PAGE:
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Julian Wiles, Founder and Producing Artistic Director
Marybeth Clark, Associate Artistic Director

May 8, 2008

The Secrets Behind Auditions

Filed under: Back Stage Blog — julianw @ 12:59 pm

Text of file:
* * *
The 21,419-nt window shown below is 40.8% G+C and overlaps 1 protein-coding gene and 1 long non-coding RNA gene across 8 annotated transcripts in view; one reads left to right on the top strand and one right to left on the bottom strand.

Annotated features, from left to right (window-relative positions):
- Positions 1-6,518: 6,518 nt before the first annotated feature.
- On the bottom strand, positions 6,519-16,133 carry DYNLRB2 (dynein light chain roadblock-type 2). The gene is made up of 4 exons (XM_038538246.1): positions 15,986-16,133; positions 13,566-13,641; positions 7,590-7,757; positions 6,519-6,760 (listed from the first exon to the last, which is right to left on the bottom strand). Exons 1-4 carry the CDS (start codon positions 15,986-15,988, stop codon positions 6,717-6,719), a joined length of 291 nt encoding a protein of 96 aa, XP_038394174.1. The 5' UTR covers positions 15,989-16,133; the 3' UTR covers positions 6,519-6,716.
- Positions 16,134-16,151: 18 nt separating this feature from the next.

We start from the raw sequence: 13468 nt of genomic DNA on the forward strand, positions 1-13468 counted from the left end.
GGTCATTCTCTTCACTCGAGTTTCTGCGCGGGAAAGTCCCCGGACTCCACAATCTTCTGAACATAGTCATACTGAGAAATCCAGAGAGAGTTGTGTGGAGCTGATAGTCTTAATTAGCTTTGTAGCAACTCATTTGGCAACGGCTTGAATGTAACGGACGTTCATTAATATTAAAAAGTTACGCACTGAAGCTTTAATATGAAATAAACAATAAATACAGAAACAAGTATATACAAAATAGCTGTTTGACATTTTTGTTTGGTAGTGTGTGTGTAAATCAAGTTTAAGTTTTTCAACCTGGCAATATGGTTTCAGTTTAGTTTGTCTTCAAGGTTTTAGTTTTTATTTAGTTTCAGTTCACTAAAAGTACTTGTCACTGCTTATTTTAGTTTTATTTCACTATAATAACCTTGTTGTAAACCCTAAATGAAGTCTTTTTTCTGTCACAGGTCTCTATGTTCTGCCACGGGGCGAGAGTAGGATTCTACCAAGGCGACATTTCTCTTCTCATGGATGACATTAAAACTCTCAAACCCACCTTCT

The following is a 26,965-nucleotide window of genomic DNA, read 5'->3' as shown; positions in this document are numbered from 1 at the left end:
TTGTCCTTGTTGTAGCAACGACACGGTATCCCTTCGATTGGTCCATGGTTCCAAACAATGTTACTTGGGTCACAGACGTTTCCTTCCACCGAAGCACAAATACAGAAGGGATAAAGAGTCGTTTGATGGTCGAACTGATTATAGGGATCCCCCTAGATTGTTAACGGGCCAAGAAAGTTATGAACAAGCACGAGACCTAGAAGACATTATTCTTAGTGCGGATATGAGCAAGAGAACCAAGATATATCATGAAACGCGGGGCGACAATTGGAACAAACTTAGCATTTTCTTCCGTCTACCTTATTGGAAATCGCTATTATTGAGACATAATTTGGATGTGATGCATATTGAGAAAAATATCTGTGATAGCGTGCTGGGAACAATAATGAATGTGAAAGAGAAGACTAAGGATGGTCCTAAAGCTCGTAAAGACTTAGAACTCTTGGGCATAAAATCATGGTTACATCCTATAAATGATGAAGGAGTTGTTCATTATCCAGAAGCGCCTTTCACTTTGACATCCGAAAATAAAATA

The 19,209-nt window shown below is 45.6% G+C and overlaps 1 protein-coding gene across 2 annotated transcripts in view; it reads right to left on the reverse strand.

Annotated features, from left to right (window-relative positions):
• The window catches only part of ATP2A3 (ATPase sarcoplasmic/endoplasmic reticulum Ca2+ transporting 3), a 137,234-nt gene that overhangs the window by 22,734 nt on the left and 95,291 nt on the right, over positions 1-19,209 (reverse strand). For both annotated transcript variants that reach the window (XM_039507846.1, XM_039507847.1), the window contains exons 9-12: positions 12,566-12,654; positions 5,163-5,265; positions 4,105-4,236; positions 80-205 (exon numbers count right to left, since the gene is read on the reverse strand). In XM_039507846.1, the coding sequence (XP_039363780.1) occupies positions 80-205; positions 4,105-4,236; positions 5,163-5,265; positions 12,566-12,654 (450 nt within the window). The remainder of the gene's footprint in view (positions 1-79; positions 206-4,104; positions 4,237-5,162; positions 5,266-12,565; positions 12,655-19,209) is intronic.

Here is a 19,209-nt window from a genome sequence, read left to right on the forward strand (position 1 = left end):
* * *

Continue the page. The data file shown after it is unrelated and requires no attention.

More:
Charleston Stage is in the midst of its annual Seasonal Auditions and I thought I’d give you a little look behind the scenes.  Over the past few days more than 70 local actors, singers and dancers have been auditioning for scores of roles for next season.   No, though there are three of us watching auditions,  Director Marybeth Clark, Music Director Wendell Smith and me, it’s not like American Idol.  We don’t give instant feedback, in fact we never give feedback on auditions.  Auditions are not pass/fail exercises, they’re simply a way for directors to see what skills you have, what you look like and whether you might be right for a role.  You might be interested to know what does go into our decisions though.   Some of our decision making is simple,  for the musicals you have to sing of course, and  your vocal range matters.  We also have two dance heavy shows for next year: West Side Story and the tap-dancing Crazy for You so, of course,  if you are not a dancer or at least a good mover you probably won’t be selected for those roles. How much consideration do we give to your “look”?   It matters but less than you think actually.  If you’re a playing something like one of the Cratchit children in Christmas Carol we probably want the children shorter than the parents and if they look alike it helps but that isn’t a huge consideration.  In this year’s Christmas Carol the Cratchit children will probably sing so in that case we’re looking for good voices.   It all boils down to what is appropriate for the role at hand. Age is a consideration.  A 19 year old isn’t going to be cast as a middle aged man or woman of course. Good, clear, resonant speaking voices are a must. First and foremost audiences must be able to understand you. Mumblers beware.What about training?  It helps a lot but limited training doesn’t necessary take you out of the running.  Charleston Stage prides itself on casting professionals and young professionals together so they can learn from each other.  We do cast newcomers each season but even then they must already have a good natural abilities, especially a good speaking voice.What about the audition material, how much does that matter?  Again, less than you think.  There is no perfect song or monologue and certainly not one that’s going to make you look better than you are.  The best choices are those that show off your talents and those that show that the actor can play more than one thing. (Sad depressing monologues are usually sad and depressing.)Does it help if I know someone or if I’ve done a show with Charleston Stage before?  Not really, we value our returning actors who seem to get better and better each year but each season we welcome dozens and dozens of actors who are acting with Charleston Stage for the first time. The best performer will get the role.  So how do we decide?  We look for performers that have energy, life,  and honest enthusiasm and those who can really bring a character to life.  How do we know that when we see it?  I don’t know, we just do. If we’re interested in an actor we invite them to a second audition in which they may sing again or perhaps read from the script.  Somethings  during these readings we give what’s called an “adjustment”, perhaps asking them to play a scene in a different way. This is not to trip them up but find out what kind of range the actors has as a performer and then we have the hard part: actually assigning the roles.   Being a good actor isn’t enough if we don’t have a role for you.   We’re often frustrated because we see a great performance and have no place to put that that actor in the shows we’re casting in this season.  That’s why actors should not take rejection too personally, it may have nothing to do with your audition or your performance, you just may not be right for the role. In the end we must cast over 100 roles this season.   Some of those will go to our six Resident Acting Company members,  a few to professional Equity Guest artists brought in (for roles we can’t cast locally) but scores of roles are offering to Charleston’s exciting and growing professional acting community. And in the end we have some GREAT talent lined up for you next season. Just wait. Julian Wiles, Producing Artistic Director          

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